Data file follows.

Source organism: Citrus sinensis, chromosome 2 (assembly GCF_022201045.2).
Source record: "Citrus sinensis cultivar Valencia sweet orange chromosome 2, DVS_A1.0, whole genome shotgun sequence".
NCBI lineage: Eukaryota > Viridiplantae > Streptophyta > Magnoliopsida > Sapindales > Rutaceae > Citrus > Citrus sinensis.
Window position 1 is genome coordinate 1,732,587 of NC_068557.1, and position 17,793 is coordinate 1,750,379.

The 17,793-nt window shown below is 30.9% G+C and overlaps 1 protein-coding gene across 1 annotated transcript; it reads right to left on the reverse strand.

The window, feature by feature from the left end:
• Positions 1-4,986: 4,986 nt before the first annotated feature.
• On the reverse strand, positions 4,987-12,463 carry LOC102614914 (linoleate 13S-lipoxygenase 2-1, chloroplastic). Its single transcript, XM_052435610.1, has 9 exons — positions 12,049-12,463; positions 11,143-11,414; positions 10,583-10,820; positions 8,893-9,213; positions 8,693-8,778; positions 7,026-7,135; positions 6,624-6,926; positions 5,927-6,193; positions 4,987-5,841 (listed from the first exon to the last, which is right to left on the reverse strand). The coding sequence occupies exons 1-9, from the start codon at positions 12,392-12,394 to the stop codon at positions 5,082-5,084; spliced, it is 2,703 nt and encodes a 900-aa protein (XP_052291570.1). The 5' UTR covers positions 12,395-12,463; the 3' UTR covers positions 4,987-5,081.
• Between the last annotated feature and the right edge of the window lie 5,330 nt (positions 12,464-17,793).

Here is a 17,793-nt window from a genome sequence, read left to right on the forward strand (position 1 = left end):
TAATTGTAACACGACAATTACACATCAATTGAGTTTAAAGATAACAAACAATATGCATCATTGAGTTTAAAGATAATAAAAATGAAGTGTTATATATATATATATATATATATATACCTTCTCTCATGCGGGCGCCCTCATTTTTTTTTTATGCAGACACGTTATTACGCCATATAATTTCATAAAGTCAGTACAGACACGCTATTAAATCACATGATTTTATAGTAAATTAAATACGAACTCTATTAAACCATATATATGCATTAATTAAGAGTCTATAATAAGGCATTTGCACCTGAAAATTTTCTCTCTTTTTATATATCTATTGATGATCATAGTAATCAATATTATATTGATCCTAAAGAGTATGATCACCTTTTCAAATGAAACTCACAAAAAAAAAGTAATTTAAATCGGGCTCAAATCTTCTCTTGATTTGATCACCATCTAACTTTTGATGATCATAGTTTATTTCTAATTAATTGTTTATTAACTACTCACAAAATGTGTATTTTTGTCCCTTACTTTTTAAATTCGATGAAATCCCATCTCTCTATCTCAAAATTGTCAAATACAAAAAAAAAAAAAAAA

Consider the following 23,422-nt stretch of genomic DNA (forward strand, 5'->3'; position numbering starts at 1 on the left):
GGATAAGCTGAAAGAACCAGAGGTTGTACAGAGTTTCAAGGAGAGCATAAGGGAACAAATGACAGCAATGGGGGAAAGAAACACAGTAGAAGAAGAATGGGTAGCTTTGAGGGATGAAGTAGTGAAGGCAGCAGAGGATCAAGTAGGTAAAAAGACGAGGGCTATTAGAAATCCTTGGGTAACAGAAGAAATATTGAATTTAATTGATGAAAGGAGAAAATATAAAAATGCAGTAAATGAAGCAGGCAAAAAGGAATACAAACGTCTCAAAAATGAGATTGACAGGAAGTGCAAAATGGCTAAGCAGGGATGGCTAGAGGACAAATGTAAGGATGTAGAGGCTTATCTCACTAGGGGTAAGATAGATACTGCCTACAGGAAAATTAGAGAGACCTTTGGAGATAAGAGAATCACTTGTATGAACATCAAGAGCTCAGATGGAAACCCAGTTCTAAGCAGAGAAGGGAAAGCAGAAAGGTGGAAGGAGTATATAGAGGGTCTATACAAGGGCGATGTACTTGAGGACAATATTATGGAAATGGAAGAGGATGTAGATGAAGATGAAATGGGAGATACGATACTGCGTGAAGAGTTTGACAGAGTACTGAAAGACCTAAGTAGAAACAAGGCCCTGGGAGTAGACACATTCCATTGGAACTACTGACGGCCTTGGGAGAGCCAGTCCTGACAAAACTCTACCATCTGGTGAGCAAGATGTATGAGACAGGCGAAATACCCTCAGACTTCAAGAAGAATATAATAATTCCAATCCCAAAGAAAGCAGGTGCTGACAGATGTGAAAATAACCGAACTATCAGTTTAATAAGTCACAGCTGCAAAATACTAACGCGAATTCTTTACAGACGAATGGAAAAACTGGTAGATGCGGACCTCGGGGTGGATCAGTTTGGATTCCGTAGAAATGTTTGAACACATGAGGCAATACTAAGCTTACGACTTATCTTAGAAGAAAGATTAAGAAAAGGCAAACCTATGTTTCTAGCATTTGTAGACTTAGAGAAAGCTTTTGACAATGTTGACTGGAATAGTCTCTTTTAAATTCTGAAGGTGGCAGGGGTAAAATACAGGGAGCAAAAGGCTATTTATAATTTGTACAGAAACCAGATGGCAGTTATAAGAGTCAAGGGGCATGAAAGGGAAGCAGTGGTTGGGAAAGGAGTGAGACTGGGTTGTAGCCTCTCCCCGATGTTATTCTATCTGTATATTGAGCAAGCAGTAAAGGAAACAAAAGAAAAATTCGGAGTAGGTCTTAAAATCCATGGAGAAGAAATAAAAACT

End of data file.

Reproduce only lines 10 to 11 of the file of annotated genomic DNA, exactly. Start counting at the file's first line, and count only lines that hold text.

Here is a 17,793-nt window from a genome sequence, read left to right on the forward strand (position 1 = left end):
TAATTGTAACACGACAATTACACATCAATTGAGTTTAAAGATAACAAACAATATGCATCATTGAGTTTAAAGATAATAAAAATGAAGTGTTATATATATATATATATATATATATACCTTCTCTCATGCGGGCGCCCTCATTTTTTTTTTATGCAGACACGTTATTACGCCATATAATTTCATAAAGTCAGTACAGACACGCTATTAAATCACATGATTTTATAGTAAATTAAATACGAACTCTATTAAACCATATATATGCATTAATTAAGAGTCTATAATAAGGCATTTGCACCTGAAAATTTTCTCTCTTTTTATATATCTATTGATGATCATAGTAATCAATATTATATTGATCCTAAAGAGTATGATCACCTTTTCAAATGAAACTCACAAAAAAAAAGTAATTTAAATCGGGCTCAAATCTTCTCTTGATTTGATCACCATCTAACTTTTGATGATCATAGTTTATTTCTAATTAATTGTTTATTAACTACTCACAAAATGTGTATTTTTGTCCCTTACTTTTTAAATTCGATGAAATCCCATCTCTCTATCTCAAAATTGTCAAATACAAAAAAAAAAAAAAAA